Dilbert, Alice and Wally sit at a table eating lunch. Wally says, "I don't understand why some people wash their bath towels." Wally continues, "When I get out of the shower I'm the cleanest object in my house. In theory, those towels should be getting cleaner every time they touch me." Alice says, "Maybe I could hug you every day so I don't need to take showers." Wally asks, "Are towels supposed to bend?"
Dilbert stands at the security desk. The guard hands a vendor a visitor's badge and says, "Badge." The man thinks, "The clever salesman evaluates his prey." Dilbert pushes the elevator button. The man thinks, "I hope he's an important decision-maker." Dilbert tells the salesperson, "Take any seat. I call the good chair." The man thinks, "Warning! Cubicle! Low-ranking employee!" Dilbert draws a diagram and says, "Here's our organization chart: president . . . senior vice president . . . vice president . . ." Dilbert continues, "Okay, lift your foot. Do you see that coffee stain on the carpet?" The vendor asks, "That's you?" Dilbert replies, "No, that's my boss. I would be under the carpet." The salesman asks, "Do I have any hope of talking to somebody who can make a decision?" Dilbert replies, "Let me check." Dilbert peers over the wall into Wally's cubicle and says, "Hey, Wally, what's a 'decision'?" Wally replies, "It sounds like something our competitors do." The salesman covers his eyes and sobs.
Dilbert follows the Boss into his office and says, "I told you this project would take a year. But on my objectives you say I must have it done in three months." Dilbert continues, "Which of these reasons best describes why: A. You have great confidence in me. B. You think I padded my estimate. C. You hate my guts." The Boss responds, "We don't really need the project. It's just a way to keep raises low." Dilbert says, "I just felt a little dip in my motivation."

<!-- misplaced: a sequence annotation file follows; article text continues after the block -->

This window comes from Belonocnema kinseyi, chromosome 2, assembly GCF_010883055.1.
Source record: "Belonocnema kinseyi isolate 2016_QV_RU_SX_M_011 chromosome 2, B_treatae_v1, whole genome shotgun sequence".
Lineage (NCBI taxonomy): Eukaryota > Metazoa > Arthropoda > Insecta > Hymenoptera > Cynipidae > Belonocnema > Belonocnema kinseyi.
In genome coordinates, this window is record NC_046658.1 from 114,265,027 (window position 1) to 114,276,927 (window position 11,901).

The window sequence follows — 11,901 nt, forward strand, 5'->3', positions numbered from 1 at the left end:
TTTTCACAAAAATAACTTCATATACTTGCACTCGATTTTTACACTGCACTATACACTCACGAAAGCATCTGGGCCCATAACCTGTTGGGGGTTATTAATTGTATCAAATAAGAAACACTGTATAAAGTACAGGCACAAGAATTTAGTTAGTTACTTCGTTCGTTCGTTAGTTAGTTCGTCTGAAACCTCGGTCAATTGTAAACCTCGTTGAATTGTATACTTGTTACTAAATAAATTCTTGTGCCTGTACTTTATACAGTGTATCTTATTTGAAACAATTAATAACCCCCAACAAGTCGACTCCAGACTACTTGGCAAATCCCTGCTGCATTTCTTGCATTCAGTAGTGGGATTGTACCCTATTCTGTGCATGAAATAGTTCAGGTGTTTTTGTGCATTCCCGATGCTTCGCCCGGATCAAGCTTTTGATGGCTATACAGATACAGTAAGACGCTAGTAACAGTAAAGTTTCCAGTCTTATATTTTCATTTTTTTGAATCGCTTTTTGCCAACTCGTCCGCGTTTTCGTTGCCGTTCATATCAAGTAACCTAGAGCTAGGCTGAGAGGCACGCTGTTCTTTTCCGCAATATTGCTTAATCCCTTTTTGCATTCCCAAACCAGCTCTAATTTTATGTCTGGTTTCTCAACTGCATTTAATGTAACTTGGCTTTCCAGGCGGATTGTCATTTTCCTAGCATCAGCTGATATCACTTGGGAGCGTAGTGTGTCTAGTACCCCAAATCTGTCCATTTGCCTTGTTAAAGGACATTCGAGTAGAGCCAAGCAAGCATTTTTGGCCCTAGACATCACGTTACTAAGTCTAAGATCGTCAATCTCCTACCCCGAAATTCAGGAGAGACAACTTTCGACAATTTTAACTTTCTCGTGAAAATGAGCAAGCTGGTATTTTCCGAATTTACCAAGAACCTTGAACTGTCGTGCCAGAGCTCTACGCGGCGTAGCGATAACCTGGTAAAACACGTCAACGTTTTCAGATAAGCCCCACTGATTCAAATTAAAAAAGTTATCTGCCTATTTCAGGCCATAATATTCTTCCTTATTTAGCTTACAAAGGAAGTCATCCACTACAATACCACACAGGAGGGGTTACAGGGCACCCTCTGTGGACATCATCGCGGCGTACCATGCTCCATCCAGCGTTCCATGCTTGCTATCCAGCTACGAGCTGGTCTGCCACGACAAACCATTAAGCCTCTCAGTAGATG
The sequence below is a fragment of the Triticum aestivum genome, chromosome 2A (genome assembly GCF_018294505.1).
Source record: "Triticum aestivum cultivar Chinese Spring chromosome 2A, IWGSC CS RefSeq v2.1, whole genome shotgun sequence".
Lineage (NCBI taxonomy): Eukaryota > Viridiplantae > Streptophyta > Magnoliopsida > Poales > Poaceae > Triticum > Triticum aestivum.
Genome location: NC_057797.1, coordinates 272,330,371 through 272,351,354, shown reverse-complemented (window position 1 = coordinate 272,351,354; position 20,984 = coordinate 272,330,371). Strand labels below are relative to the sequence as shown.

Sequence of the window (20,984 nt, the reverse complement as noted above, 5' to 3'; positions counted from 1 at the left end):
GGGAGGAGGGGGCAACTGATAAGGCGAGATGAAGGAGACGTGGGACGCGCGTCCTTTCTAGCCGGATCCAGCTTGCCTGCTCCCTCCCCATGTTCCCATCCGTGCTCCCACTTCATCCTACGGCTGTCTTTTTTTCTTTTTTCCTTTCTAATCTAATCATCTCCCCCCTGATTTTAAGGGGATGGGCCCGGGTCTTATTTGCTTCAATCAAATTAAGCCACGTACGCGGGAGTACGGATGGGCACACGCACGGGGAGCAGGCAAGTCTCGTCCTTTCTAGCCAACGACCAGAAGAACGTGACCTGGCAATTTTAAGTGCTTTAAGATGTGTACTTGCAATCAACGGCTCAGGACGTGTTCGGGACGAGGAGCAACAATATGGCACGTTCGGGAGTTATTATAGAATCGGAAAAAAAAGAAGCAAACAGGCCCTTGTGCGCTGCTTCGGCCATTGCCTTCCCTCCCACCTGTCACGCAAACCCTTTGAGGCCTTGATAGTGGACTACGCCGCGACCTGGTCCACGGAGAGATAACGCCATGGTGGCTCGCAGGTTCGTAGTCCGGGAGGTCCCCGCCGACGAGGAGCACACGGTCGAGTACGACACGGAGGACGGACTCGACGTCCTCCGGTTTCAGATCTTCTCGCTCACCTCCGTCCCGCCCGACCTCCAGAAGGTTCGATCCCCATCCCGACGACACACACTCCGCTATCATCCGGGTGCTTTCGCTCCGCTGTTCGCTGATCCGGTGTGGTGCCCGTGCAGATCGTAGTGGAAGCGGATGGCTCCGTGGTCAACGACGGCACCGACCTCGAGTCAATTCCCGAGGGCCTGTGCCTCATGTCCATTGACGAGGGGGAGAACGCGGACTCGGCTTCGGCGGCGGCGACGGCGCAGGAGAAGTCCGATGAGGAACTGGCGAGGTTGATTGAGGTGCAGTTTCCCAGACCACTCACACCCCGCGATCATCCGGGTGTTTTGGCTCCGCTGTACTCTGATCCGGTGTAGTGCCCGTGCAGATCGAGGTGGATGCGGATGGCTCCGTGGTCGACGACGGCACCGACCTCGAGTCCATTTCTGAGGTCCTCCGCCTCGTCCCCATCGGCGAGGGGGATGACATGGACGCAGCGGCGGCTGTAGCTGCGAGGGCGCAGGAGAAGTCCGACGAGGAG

Tags #project time line, #work portion, #meet with people, #competitive bids, #predictable behavior, #randomly reorganize, #department, #cut funding, #final phase, #death, #bitter and broken, #leaving building, #medical
Dilbert and the Boss sit at a conference table. Dilbert works on a laptop connected to an overhead projector. Dilbert says, "Here's my project time line." Dilbert points to a diagram and says, "The 'work' portion will take one week." Dilbert continues, "I'll spend three weeks meeting with people whom you send to me because you don't feel like talking to them yourself." Dilbert continues, "I'll spend eight weeks getting competitive bids from companies that I know I won't select." Dilbert continues, ". . . Six weeks to get the wisdom and approval of executives who are too busy to understand the issues." Dilbert says, "During that time you will randomly reorganize the department and cut my funding." Dilbert points to a picture of a man jumping out of a building window. Dilbert continues, "In the final phase I leap to my death, a bitter and broken shell of a man." The Boss asks, "Is there some sort of manager thing I should be doing now?" Dilbert replies, "If I time my leap right you'll just be leaving the building."